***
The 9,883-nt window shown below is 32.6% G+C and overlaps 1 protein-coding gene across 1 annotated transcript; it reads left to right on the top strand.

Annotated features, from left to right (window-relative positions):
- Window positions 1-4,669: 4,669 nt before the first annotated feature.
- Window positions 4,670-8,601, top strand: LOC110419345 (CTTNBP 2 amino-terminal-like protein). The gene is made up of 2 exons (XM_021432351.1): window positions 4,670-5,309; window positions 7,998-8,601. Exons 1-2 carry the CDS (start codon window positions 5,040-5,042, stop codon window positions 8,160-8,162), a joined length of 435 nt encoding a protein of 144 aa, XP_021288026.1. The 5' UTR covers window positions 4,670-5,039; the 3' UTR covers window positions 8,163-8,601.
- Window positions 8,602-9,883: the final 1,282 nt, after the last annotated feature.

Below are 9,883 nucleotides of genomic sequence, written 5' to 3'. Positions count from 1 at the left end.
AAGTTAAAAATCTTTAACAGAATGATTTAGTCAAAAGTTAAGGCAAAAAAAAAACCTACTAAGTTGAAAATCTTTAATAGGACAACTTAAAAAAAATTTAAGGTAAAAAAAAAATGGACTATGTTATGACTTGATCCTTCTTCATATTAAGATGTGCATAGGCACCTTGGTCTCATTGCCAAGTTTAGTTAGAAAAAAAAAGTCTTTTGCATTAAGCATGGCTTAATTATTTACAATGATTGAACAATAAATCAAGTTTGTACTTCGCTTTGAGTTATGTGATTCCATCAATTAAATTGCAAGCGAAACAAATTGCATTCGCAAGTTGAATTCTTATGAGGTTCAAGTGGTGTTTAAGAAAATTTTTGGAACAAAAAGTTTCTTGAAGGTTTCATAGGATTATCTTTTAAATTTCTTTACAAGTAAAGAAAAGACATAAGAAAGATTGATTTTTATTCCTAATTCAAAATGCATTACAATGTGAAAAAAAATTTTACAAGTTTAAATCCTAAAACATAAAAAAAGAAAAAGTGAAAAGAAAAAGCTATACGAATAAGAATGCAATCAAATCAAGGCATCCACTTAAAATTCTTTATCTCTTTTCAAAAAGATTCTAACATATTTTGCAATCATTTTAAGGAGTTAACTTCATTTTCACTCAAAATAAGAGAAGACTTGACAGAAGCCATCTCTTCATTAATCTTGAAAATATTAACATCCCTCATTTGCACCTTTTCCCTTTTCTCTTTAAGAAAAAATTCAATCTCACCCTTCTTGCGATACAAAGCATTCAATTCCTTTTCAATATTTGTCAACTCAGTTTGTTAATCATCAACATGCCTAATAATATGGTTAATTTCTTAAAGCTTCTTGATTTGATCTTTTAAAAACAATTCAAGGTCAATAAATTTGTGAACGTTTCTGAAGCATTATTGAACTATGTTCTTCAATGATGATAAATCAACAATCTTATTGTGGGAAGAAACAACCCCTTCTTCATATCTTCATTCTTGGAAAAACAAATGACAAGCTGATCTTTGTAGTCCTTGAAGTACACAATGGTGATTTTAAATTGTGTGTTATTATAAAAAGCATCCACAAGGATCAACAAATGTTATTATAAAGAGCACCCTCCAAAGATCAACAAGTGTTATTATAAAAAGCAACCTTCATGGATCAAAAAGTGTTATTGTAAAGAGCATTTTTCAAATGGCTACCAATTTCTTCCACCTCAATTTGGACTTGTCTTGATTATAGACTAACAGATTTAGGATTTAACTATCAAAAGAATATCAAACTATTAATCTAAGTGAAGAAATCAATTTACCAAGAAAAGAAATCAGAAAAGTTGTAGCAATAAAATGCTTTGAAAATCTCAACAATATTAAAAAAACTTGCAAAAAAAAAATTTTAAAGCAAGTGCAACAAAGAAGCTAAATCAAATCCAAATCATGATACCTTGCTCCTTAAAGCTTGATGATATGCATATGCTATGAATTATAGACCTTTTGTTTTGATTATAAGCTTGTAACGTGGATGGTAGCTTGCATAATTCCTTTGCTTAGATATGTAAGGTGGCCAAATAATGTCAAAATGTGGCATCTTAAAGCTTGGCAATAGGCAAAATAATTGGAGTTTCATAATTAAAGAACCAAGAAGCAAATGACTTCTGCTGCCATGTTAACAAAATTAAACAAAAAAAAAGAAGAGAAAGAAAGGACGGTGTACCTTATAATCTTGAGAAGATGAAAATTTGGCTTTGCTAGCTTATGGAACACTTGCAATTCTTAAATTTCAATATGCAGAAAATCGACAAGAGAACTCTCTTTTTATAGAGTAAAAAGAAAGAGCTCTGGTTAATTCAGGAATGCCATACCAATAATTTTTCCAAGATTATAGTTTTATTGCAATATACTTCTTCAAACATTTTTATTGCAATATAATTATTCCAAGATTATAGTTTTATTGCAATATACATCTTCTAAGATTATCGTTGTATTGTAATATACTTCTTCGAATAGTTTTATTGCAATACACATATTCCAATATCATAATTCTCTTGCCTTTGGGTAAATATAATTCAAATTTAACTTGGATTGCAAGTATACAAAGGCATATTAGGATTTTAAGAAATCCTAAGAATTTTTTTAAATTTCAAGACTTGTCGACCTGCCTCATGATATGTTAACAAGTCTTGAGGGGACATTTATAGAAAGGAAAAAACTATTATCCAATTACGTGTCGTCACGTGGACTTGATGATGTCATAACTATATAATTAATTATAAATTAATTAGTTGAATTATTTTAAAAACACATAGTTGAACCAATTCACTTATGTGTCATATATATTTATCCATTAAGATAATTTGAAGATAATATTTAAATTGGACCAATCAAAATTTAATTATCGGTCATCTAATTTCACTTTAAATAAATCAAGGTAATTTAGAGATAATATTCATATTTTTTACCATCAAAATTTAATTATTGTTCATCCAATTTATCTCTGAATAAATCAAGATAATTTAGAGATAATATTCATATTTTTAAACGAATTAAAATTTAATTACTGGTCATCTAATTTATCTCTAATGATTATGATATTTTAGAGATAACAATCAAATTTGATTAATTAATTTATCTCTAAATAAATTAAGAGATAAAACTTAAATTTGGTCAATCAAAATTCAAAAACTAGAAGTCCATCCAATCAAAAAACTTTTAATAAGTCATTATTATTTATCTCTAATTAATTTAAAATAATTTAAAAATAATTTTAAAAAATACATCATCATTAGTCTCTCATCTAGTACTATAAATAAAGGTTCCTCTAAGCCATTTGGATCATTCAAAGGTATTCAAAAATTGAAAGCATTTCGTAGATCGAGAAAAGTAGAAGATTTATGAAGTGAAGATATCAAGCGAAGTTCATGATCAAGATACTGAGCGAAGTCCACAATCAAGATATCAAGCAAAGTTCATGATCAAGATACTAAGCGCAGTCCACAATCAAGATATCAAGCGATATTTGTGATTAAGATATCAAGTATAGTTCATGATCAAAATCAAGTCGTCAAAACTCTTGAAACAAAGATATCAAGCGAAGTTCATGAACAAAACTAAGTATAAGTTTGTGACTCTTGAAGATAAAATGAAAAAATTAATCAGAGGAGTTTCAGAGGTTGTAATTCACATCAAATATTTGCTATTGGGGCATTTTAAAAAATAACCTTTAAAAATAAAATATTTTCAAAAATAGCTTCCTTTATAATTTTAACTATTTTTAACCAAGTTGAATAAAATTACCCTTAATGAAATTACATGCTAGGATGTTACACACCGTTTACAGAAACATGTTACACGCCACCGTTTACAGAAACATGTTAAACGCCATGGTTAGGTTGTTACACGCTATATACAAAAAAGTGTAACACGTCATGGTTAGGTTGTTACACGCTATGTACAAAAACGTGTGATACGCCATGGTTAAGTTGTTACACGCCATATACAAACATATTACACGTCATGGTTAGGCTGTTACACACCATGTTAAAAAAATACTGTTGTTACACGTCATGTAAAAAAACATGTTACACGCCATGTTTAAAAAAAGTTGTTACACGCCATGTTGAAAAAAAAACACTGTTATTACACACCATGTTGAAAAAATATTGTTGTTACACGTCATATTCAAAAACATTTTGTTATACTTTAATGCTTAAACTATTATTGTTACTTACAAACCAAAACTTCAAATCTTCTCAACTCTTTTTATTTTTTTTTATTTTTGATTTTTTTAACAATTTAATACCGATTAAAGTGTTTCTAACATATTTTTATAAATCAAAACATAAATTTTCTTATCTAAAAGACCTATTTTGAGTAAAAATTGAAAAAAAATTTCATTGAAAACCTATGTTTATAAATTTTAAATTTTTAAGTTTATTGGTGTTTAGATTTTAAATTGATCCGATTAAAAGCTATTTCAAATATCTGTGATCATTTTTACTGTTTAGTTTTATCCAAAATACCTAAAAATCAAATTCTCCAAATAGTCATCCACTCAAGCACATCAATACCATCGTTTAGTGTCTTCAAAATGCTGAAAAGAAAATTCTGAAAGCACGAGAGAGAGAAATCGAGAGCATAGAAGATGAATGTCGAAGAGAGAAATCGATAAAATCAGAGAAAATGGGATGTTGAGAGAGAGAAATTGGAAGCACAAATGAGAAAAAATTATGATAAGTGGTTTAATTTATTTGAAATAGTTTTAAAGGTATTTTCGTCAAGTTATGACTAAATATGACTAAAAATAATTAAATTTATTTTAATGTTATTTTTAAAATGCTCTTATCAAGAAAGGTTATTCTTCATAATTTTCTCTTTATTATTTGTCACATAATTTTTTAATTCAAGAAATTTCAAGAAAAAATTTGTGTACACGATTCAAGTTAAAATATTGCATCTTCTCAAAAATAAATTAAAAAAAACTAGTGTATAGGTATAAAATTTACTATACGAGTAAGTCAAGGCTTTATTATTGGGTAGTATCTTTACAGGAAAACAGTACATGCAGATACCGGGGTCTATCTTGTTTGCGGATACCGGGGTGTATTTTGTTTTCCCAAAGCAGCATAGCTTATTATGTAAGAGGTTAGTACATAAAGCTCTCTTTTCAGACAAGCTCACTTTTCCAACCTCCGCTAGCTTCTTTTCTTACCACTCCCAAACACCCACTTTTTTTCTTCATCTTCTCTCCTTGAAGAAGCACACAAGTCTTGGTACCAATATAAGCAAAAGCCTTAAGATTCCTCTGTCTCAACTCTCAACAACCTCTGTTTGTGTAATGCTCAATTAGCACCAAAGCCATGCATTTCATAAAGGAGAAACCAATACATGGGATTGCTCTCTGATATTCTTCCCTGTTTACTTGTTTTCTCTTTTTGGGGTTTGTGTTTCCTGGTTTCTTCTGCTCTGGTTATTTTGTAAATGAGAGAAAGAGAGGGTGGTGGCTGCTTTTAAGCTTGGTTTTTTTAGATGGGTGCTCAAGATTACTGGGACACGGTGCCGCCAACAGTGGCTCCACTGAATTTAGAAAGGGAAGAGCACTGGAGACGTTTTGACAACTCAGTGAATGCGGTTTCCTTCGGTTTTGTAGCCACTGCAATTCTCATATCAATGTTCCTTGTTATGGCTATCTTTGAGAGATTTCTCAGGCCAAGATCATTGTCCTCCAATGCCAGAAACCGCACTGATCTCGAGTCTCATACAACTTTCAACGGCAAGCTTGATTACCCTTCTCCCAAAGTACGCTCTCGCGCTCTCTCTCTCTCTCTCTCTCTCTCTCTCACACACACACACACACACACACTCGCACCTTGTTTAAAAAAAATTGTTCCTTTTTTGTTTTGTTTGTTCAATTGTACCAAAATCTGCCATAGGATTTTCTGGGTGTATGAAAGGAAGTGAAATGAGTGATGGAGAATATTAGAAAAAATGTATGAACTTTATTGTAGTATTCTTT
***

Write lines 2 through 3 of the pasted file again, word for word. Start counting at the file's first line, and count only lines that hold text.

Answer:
Annotated features, from left to right (window-relative positions):
- Window positions 1-4,669: 4,669 nt before the first annotated feature.